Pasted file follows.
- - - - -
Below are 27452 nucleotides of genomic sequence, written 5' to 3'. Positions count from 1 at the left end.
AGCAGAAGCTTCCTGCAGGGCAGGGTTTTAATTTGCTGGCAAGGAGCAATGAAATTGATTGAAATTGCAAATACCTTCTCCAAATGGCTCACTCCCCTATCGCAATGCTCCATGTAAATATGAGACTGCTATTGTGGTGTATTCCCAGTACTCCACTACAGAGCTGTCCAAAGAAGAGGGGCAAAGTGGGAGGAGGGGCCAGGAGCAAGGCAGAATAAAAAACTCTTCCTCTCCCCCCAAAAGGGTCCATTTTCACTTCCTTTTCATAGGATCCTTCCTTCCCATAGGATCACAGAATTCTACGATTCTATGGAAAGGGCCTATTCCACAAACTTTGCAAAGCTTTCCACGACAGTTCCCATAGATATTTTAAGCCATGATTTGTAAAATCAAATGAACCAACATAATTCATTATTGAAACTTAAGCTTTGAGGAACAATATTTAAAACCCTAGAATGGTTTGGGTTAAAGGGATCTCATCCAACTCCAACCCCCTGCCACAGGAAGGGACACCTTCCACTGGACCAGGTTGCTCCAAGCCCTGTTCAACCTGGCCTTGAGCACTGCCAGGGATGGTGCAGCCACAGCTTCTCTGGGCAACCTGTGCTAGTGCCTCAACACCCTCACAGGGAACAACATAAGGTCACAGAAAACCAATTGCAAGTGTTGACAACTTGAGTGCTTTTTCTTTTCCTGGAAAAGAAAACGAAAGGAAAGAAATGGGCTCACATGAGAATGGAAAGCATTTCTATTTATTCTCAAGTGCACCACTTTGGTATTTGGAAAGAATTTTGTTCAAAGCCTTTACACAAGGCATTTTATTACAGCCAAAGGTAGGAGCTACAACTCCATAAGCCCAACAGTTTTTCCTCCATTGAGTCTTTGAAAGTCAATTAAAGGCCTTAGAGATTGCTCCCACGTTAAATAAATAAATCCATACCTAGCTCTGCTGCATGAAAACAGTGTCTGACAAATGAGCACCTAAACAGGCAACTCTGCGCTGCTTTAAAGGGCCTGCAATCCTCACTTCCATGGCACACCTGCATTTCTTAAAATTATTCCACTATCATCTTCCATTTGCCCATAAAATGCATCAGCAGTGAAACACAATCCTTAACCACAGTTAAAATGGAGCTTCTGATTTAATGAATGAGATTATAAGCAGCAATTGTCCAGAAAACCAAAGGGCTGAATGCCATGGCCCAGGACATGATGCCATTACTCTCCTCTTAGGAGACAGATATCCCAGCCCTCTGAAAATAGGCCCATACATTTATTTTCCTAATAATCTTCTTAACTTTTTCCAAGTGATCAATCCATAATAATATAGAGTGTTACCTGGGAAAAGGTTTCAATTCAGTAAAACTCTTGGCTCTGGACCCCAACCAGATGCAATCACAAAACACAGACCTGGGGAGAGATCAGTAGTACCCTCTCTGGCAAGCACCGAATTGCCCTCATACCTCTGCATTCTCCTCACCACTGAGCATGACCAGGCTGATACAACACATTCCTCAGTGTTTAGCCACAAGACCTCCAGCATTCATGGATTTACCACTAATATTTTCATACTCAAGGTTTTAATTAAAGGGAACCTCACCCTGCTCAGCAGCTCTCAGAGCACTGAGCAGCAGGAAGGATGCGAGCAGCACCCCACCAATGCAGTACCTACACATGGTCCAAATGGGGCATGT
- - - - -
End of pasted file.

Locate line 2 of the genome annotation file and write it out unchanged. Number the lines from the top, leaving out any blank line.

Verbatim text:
AGCAGAAGCTTCCTGCAGGGCAGGGTTTTAATTTGCTGGCAAGGAGCAATGAAATTGATTGAAATTGCAAATACCTTCTCCAAATGGCTCACTCCCCTATCGCAATGCTCCATGTAAATATGAGACTGCTATTGTGGTGTATTCCCAGTACTCCACTACAGAGCTGTCCAAAGAAGAGGGGCAAAGTGGGAGGAGGGGCCAGGAGCAAGGCAGAATAAAAAACTCTTCCTCTCCCCCCAAAAGGGTCCATTTTCACTTCCTTTTCATAGGATCCTTCCTTCCCATAGGATCACAGAATTCTACGATTCTATGGAAAGGGCCTATTCCACAAACTTTGCAAAGCTTTCCACGACAGTTCCCATAGATATTTTAAGCCATGATTTGTAAAATCAAATGAACCAACATAATTCATTATTGAAACTTAAGCTTTGAGGAACAATATTTAAAACCCTAGAATGGTTTGGGTTAAAGGGATCTCATCCAACTCCAACCCCCTGCCACAGGAAGGGACACCTTCCACTGGACCAGGTTGCTCCAAGCCCTGTTCAACCTGGCCTTGAGCACTGCCAGGGATGGTGCAGCCACAGCTTCTCTGGGCAACCTGTGCTAGTGCCTCAACACCCTCACAGGGAACAACATAAGGTCACAGAAAACCAATTGCAAGTGTTGACAACTTGAGTGCTTTTTCTTTTCCTGGAAAAGAAAACGAAAGGAAAGAAATGGGCTCACATGAGAATGGAAAGCATTTCTATTTATTCTCAAGTGCACCACTTTGGTATTTGGAAAGAATTTTGTTCAAAGCCTTTACACAAGGCATTTTATTACAGCCAAAGGTAGGAGCTACAACTCCATAAGCCCAACAGTTTTTCCTCCATTGAGTCTTTGAAAGTCAATTAAAGGCCTTAGAGATTGCTCCCACGTTAAATAAATAAATCCATACCTAGCTCTGCTGCATGAAAACAGTGTCTGACAAATGAGCACCTAAACAGGCAACTCTGCGCTGCTTTAAAGGGCCTGCAATCCTCACTTCCATGGCACACCTGCATTTCTTAAAATTATTCCACTATCATCTTCCATTTGCCCATAAAATGCATCAGCAGTGAAACACAATCCTTAACCACAGTTAAAATGGAGCTTCTGATTTAATGAATGAGATTATAAGCAGCAATTGTCCAGAAAACCAAAGGGCTGAATGCCATGGCCCAGGACATGATGCCATTACTCTCCTCTTAGGAGACAGATATCCCAGCCCTCTGAAAATAGGCCCATACATTTATTTTCCTAATAATCTTCTTAACTTTTTCCAAGTGATCAATCCATAATAATATAGAGTGTTACCTGGGAAAAGGTTTCAATTCAGTAAAACTCTTGGCTCTGGACCCCAACCAGATGCAATCACAAAACACAGACCTGGGGAGAGATCAGTAGTACCCTCTCTGGCAAGCACCGAATTGCCCTCATACCTCTGCATTCTCCTCACCACTGAGCATGACCAGGCTGATACAACACATTCCTCAGTGTTTAGCCACAAGACCTCCAGCATTCATGGATTTACCACTAATATTTTCATACTCAAGGTTTTAATTAAAGGGAACCTCACCCTGCTCAGCAGCTCTCAGAGCACTGAGCAGCAGGAAGGATGCGAGCAGCACCCCACCAATGCAGTACCTACACATGGTCCAAATGGGGCATGT